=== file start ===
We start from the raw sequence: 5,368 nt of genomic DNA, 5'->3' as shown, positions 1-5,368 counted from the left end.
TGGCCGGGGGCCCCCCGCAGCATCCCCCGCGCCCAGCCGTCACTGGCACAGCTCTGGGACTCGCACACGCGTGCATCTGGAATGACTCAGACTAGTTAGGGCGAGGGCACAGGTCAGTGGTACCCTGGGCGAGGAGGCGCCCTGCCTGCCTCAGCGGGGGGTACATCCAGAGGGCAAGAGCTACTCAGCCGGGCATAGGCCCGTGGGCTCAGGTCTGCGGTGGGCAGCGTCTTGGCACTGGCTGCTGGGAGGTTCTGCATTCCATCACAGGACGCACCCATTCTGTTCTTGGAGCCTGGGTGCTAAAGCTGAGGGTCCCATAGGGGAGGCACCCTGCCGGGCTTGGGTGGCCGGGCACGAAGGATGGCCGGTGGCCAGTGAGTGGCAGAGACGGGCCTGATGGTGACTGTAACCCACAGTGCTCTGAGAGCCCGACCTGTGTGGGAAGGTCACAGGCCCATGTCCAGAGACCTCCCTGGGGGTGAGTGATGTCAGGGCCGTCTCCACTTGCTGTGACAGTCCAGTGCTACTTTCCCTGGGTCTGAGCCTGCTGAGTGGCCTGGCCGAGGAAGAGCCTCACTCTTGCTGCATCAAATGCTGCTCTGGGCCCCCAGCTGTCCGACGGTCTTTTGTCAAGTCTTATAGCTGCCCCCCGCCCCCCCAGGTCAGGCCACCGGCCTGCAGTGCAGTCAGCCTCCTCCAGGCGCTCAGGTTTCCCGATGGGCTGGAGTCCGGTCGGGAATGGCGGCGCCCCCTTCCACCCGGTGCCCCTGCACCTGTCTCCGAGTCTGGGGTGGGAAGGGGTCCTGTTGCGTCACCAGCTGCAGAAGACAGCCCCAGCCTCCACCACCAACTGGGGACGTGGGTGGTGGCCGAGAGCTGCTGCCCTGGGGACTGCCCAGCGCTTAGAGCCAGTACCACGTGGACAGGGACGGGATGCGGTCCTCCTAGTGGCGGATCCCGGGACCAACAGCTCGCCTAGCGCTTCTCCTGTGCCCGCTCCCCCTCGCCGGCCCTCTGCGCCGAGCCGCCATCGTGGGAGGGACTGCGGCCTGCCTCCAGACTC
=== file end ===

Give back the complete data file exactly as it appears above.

We start from the raw sequence: 5,368 nt of genomic DNA, 5'->3' as shown, positions 1-5,368 counted from the left end.
TGGCCGGGGGCCCCCCGCAGCATCCCCCGCGCCCAGCCGTCACTGGCACAGCTCTGGGACTCGCACACGCGTGCATCTGGAATGACTCAGACTAGTTAGGGCGAGGGCACAGGTCAGTGGTACCCTGGGCGAGGAGGCGCCCTGCCTGCCTCAGCGGGGGGTACATCCAGAGGGCAAGAGCTACTCAGCCGGGCATAGGCCCGTGGGCTCAGGTCTGCGGTGGGCAGCGTCTTGGCACTGGCTGCTGGGAGGTTCTGCATTCCATCACAGGACGCACCCATTCTGTTCTTGGAGCCTGGGTGCTAAAGCTGAGGGTCCCATAGGGGAGGCACCCTGCCGGGCTTGGGTGGCCGGGCACGAAGGATGGCCGGTGGCCAGTGAGTGGCAGAGACGGGCCTGATGGTGACTGTAACCCACAGTGCTCTGAGAGCCCGACCTGTGTGGGAAGGTCACAGGCCCATGTCCAGAGACCTCCCTGGGGGTGAGTGATGTCAGGGCCGTCTCCACTTGCTGTGACAGTCCAGTGCTACTTTCCCTGGGTCTGAGCCTGCTGAGTGGCCTGGCCGAGGAAGAGCCTCACTCTTGCTGCATCAAATGCTGCTCTGGGCCCCCAGCTGTCCGACGGTCTTTTGTCAAGTCTTATAGCTGCCCCCCGCCCCCCCAGGTCAGGCCACCGGCCTGCAGTGCAGTCAGCCTCCTCCAGGCGCTCAGGTTTCCCGATGGGCTGGAGTCCGGTCGGGAATGGCGGCGCCCCCTTCCACCCGGTGCCCCTGCACCTGTCTCCGAGTCTGGGGTGGGAAGGGGTCCTGTTGCGTCACCAGCTGCAGAAGACAGCCCCAGCCTCCACCACCAACTGGGGACGTGGGTGGTGGCCGAGAGCTGCTGCCCTGGGGACTGCCCAGCGCTTAGAGCCAGTACCACGTGGACAGGGACGGGATGCGGTCCTCCTAGTGGCGGATCCCGGGACCAACAGCTCGCCTAGCGCTTCTCCTGTGCCCGCTCCCCCTCGCCGGCCCTCTGCGCCGAGCCGCCATCGTGGGAGGGACTGCGGCCTGCCTCCAGACTC